Generic pharmaceuticals have maintained their “laggard” status compared to branded and specialty drugs with respect to rising prices.

According to the Truveris National Drug Index, the price of generics rose only 1.4% during the first three months of 2015, compared to 5.7% for branded and 2.5% for specialty products.

Also see: How employers can battle double-digit RX cost increases

In 2014, the inflation rates for those three drug categories were 4.9%, 14.8% and 9.7%, respectively. The combined total increase in drug prices last year was 10.9%. That exceeds the 9% general medical trend number in the U.S. (based on an AonHewitt survey), and 1.7% for the general inflation rate.

Truveris CEO Bryan Birch said the overall high inflation rate for pharmaceuticals “necessitates that benefit plan managers act now to reevaluate benefit plan designs for 2016, or contemplate stop-loss insurance to cover this mounting liability.”

The medical conditions associated with the highest increase in drug prices were

infertility (12.2%), menopause (8.8%) and hormone deficiency (8.5%), according a Truveris analysis. Those numbers are based on composite calculations of brand, specialty and generic medications.

In an exception to the overall pattern, generic drugs for menopause notably jumped by 11.1%, a higher inflation rate than the composite calculation.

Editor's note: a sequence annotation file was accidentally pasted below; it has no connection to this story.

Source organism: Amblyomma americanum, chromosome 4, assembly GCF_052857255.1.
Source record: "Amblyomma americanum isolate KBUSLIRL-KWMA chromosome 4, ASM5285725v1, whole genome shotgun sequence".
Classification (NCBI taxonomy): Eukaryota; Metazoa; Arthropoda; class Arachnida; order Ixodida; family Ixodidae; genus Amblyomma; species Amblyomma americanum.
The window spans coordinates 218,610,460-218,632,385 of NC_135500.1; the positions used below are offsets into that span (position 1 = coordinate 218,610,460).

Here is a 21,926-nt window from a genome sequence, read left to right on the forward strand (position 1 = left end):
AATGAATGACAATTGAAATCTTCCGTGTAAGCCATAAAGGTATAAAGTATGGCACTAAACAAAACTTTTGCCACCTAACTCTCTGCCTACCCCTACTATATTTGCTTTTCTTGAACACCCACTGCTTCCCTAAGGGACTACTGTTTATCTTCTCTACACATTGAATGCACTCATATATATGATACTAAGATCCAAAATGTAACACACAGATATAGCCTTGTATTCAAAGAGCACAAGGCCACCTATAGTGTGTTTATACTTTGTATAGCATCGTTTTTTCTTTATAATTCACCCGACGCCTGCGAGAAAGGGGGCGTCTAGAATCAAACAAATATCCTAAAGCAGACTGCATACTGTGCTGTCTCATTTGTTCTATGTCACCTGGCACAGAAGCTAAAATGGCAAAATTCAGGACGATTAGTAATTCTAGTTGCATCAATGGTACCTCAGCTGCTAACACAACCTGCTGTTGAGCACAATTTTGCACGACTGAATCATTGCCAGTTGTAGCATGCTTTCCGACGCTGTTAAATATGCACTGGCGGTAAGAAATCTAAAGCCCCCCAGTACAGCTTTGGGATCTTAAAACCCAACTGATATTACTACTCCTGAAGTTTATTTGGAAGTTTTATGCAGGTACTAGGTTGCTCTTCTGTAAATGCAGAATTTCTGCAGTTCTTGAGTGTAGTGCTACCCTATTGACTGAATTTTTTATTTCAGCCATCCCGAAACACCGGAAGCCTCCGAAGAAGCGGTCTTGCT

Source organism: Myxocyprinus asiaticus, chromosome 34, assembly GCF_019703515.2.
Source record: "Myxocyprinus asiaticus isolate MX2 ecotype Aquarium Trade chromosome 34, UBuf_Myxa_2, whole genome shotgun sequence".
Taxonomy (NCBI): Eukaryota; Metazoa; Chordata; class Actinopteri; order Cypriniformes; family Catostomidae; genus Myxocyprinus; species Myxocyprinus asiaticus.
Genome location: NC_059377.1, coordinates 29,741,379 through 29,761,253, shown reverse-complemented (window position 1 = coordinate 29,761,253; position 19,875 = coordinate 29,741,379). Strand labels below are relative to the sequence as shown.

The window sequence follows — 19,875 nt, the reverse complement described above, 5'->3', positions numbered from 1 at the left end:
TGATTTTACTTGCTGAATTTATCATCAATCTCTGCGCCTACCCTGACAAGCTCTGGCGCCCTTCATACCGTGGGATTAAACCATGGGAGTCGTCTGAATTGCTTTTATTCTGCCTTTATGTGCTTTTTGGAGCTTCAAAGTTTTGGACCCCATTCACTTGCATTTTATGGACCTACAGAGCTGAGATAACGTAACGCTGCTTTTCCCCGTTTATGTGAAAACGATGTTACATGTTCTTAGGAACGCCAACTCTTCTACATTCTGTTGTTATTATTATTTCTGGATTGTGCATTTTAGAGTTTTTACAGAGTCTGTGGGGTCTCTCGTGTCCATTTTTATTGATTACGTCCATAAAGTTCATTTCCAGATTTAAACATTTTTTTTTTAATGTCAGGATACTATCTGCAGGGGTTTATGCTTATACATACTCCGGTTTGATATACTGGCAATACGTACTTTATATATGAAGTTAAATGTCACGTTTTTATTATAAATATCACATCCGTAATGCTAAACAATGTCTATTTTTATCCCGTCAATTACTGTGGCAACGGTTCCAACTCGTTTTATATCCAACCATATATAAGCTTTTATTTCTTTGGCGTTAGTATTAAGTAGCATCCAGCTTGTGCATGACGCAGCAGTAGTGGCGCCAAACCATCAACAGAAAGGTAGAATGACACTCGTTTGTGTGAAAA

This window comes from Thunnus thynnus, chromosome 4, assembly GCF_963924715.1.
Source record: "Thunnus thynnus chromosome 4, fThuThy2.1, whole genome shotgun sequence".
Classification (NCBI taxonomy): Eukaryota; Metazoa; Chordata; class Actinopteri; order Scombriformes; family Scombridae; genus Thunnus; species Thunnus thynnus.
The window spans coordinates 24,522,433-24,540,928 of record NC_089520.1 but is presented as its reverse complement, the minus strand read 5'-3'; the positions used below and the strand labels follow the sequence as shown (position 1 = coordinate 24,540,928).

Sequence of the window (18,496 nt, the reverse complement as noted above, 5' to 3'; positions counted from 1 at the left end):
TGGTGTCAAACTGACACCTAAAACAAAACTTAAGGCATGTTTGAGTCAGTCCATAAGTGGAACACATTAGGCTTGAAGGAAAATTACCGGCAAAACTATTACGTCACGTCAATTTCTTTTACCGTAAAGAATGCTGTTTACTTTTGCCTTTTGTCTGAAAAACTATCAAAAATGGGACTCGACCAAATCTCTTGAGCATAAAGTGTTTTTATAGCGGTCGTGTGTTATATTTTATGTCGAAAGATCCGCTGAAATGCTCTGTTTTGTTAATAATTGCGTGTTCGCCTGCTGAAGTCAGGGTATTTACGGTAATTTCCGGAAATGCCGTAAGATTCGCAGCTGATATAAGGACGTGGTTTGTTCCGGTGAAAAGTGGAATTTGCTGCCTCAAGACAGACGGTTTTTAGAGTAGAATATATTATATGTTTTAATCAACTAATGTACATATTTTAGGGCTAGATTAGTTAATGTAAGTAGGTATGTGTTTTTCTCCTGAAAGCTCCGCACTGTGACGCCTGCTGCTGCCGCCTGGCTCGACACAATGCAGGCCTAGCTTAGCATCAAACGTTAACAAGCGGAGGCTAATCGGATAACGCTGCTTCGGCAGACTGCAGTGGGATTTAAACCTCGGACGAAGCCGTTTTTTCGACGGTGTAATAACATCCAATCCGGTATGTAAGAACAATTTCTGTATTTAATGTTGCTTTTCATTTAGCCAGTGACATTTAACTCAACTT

OptumRx, a large pharmacy benefit manager that offers a stop-loss arrangement, emphasizes the prospect of spiking costs of specialty drugs. Specialty medications account for 34% of the total pharmacy spend today, but will grow to 44% over the next 15 years, the PBM estimates.

“There are more than 900 biotech drugs in the development pipeline to treat cancer, infectious and autoimmune disease, HIV/AIDS and other costly conditions,” according to OptumRx.

When more and more of them hit the market, some employers could face unexpectedly high claims when an employee develops a condition considered be treatable by a particular specialty drug.

The stop-loss product it recommends to PBM customers kicks in once drug spending hits 125% of expected claims, although the attachment point can be as low as 115% and as high as 130%, according to the company.

The Truveris National Drug Index is updated monthly, based on prices paid by private insurers, self-insured organizations, government, unions and uninsured patients. In March, the NDI showed increases of 0.14% for generics, 0.31% for branded and 0.41% for specialty drugs.

Also see: Pharmacy benefits eating up bigger portion of health care budgets

Truveris is a venture capital fund-backed drug analytics company “on a mission to democratize data and access through technology,” the company states. It uses a software-as-a-service platform to allow clients to assess PMBs and drug price trends.

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